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In python is there an easy way to tell if something is not a sequence? I tried to just do: if x is not sequence but python did not like that

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1  
Related: In python, how do I determine if a variable is Iterable? stackoverflow.com/questions/1952464/… –  miku May 30 '10 at 0:47
6  
Yep, but while all sequences are iterables not all iterables are sequences (sets and dicts are built-in iterable containers that are not sequences, for example). –  Alex Martelli May 30 '10 at 0:55

4 Answers 4

iter(x) will raise a TypeError if x cannot be iterated on -- but that check "accepts" sets and dictionaries, though it "rejects" other non-sequences such as None and numbers.

On the other hands, strings (which most applications want to consider "single items" rather than sequences) are in fact sequences (so, any test, unless specialcased for strings, is going to confirm that they are). So, such simple checks are often not sufficient.

In Python 2.6 and better, abstract base classes were introduced, and among other powerful features they offer more good, systematic support for such "category checking".

>>> import collections
>>> isinstance([], collections.Sequence)
True
>>> isinstance((), collections.Sequence)
True
>>> isinstance(23, collections.Sequence)
False
>>> isinstance('foo', collections.Sequence)
True
>>> isinstance({}, collections.Sequence)
False
>>> isinstance(set(), collections.Sequence)
False

You'll note strings are still considered "a sequence" (since they are), but at least you get dicts and sets out of the way. If you want to exclude strings from your concept of "being sequences", you could use collections.MutableSequence (but that also excludes tuples, which, like strings, are sequences, but are not mutable), or do it explicitly:

import collections

def issequenceforme(obj):
    if isinstance(obj, basestring):
        return False
    return isinstance(obj, collections.Sequence)

Season to taste, and serve hot!-)

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Note that this code example will return the wrong result for objects that implement the sequence protocol but do not involve the collections.Sequence ABC. –  Mike Graham May 30 '10 at 0:55
2  
Yep: differently from simpler ABCs, Sequence doesn't implement a __subclasshook__ class method, so it will never automatically recognize a class that chose not to register with it (or inherit from it) -- it would be essentially impossible to tell by introspection whether a class's __getitem__ accepts integers and slices, raises IndexError on wrong indices, etc -- all you need to rule out dict and set, essentially (that do seem to "implement the sequence protocol" if you just do introspection... but then turn out not to!-). –  Alex Martelli May 30 '10 at 1:24

The Python 2.6.5 documentation describes the following sequence types: string, Unicode string, list, tuple, buffer, and xrange.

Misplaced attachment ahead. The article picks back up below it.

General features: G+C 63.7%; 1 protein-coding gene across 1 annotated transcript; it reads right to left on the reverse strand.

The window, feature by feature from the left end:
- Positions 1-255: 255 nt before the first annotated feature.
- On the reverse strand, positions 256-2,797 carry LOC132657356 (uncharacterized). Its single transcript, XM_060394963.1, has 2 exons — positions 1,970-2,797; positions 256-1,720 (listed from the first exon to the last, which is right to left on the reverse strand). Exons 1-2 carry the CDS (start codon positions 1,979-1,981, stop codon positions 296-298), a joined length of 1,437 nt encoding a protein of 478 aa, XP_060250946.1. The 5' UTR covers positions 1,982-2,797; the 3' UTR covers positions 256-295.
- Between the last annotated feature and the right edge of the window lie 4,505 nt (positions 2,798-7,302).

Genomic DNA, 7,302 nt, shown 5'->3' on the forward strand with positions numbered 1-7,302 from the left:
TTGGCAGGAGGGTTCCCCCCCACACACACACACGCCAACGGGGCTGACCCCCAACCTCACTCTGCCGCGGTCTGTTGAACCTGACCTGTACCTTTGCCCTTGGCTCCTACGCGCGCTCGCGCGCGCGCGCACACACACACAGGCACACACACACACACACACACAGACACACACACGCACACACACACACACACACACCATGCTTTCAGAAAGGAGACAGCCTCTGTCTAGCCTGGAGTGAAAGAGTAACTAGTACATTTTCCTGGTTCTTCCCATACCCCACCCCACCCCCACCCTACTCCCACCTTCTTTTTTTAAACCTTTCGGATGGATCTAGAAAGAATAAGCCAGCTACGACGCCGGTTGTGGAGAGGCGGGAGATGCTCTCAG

def isSequence(obj):
    return type(obj) in [str, unicode, list, tuple, buffer, xrange]
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6  
The problem with this answer is that it won't detect sequences that aren't builtin types. A Python "sequence" is any object that implements the methods necessary to respond to sequence operations. –  intuited Jun 5 '10 at 4:06

Why are you doing this? The normal way here is to require a certain type of thing (A sequence or a number or a file-like object, etc.) and then use it without checking anything. In Python, we don't typically use classes to carry semantic information but simply use the methods defined (this is called "duck typing"). We also prefer APIs where we know exactly what to expect; use keyword arguments, preprocessing, or defining another function if you want to change how a function works.

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It's an assignment constraint. If the argument we are passed isn't an int, long or sequence we need to raise a TypeError –  nicotine May 30 '10 at 1:02
    
@nicotine, recognize that this assignment indicates a design that is usually nonidiomatic and fragile. Consider the normal case, where an object should be exactly one type of thing. If a parameter is supposed to be a sequence but you get an int, when you index or iterate over it you will already get a TypeError. Similarly, if you tried to do integer operations with a sequence you would. –  Mike Graham May 30 '10 at 4:09
    
Providing a consistent API (when at all possible) that expects just one type of thing lets you write simpler code which still raises errors when something goes wrong but is more robust in that it supports types you didn't think about but satisfy the true goal (for example, some custom class that implements __len__ and __getitem__ would work as a sequence.) –  Mike Graham May 30 '10 at 4:09

why ask why

try getting a length and if exception return false

def haslength(seq):
    try:
        len(seq)
    except:
        return False
    return True
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